Strong winds frustrate anew Aquaman’s English Channel swim attempt

Posted 6 years ago

The dream of “Pinoy Aquaman” Ingemar Macarine to become the first Filipino to cross the English Channel will have to wait for another chance again, it seems. Macarine this month made two attempts to cross the channel–considered as the “Mt. Everest” of open water swimmers like him. Both had to be called off for safety reasons.

By Patrick Roxas

Strong winds frustrate anew Aquaman’s English Channel swim attempt

The 41-year-old election officer in Bohol, but who originally hails from Surigao, tried to cross the perilous 33.8 km (21 miles) English Channel last August 13 but his navigators halted the attempt one hour into the swim because of strong winds.

The supposed swim from Dover, England to Calais, France was reset August 18, but before the swim, he was again told it was unsafe to try and the attempt was cancelled.

Last year, Macarine also had to call off his bid to cross the English Channel due to bad weather.

The lawyer triathlete, who has successfully made 32 open water swims in and out of the country, has prepared long and hard for the attempt. In July, he made a 10-kilometer open water swim with Frank “The Legend” Lacson, from Anvaya Cove in Morong, Bataan to All Hands Beach in the Subic Bay Freeport.

The Morong to Subic open water swim, co-sponsored by All Hands Beach, served as Macarine’s last endurance training prior to his trip to England.

Macarine and Lacson were welcomed at the finish line by no less than Subic Bay Metropolitan Authority administrator Wilma Eisma and director Tomas Lahom III, along with the management team of All Hands Beach.

Macarine’s concern before going to England was actually the water temperature as most of the endurance swimmers who have tried to cross the English Channel bordering southern England and northern France have given up of because the water temperature, which is normally 15 degrees Celsius.

In an effort to acclimatize himself with the cold water, Macarine traveled ahead of his scheduled swim weeks before the attempt and began swimming two hours every day in the cold water under instruction of a coach.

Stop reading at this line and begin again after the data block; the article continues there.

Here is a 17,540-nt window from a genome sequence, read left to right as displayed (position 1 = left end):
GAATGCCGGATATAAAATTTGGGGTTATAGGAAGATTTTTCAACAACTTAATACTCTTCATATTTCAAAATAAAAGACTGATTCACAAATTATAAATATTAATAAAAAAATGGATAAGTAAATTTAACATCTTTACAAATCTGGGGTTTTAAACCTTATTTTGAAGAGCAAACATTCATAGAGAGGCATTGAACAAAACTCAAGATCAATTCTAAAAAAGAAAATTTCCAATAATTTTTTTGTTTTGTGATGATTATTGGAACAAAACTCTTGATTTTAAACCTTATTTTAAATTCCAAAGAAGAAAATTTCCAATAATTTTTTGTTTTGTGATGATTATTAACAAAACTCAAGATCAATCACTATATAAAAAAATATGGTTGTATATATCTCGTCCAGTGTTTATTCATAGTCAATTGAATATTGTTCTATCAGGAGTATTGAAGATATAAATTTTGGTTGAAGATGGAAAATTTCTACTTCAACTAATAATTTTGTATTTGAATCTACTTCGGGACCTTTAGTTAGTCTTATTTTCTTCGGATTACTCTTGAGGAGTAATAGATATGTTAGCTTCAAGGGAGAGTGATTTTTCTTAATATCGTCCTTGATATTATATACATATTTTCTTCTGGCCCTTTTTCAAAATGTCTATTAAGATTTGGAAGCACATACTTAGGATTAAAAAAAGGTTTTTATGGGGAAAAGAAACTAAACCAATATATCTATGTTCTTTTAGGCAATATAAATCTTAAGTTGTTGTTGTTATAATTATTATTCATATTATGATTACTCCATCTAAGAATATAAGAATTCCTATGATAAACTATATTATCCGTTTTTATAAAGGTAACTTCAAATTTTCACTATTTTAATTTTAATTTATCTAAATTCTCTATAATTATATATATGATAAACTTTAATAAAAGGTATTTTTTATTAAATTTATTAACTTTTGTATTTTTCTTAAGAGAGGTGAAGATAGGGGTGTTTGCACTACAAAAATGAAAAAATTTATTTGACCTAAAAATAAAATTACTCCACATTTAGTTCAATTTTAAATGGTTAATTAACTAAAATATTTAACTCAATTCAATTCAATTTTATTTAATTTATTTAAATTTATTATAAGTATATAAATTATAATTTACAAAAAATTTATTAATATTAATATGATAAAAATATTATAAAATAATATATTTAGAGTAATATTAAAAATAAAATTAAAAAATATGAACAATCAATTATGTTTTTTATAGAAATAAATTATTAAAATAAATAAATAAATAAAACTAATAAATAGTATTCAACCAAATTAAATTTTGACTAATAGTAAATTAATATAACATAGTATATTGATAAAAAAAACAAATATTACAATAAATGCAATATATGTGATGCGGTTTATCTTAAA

So far, he needs another opportunity to see if he can withstand the cold water of the English Channel.
There were actually 2,153 successful swims in the Channel, 720 of which were relays. Macarine would have been the first Filipino to try.

According to Macarine, long distance swimmers consider the English Channel as their Mt. Everest.
“If mountain climbers have Mt. Everest, English Channel is considered the Mt. Everest for long-distance swimmers,” the endurance swimmer said.

Crossing the English Channel be a test of physical and mental strength, courage, sheer human will and heart,” according to Georgian Honorary Consul Thelmo Cunanan Jr., founder of the First Filipino International Movement that is organizing the First Filipino English Channel Swim.

Macarine is not actually new to swimming cold waters having successfully swam the Chesapeake Bay in Maryland in 2015, from Alcatraz Island Penitentiary to mainland San Francisco in California in 2014, and in Lake Lane in Florida in 2014. The Pinoy Aquaman also conquered the 8.4-kilometer icy cold waters of Hudson River in New York.

Macarine said that the English Channel swim is part of his lifetime advocacy for clean seas, environmental tourism, and climate change awareness.

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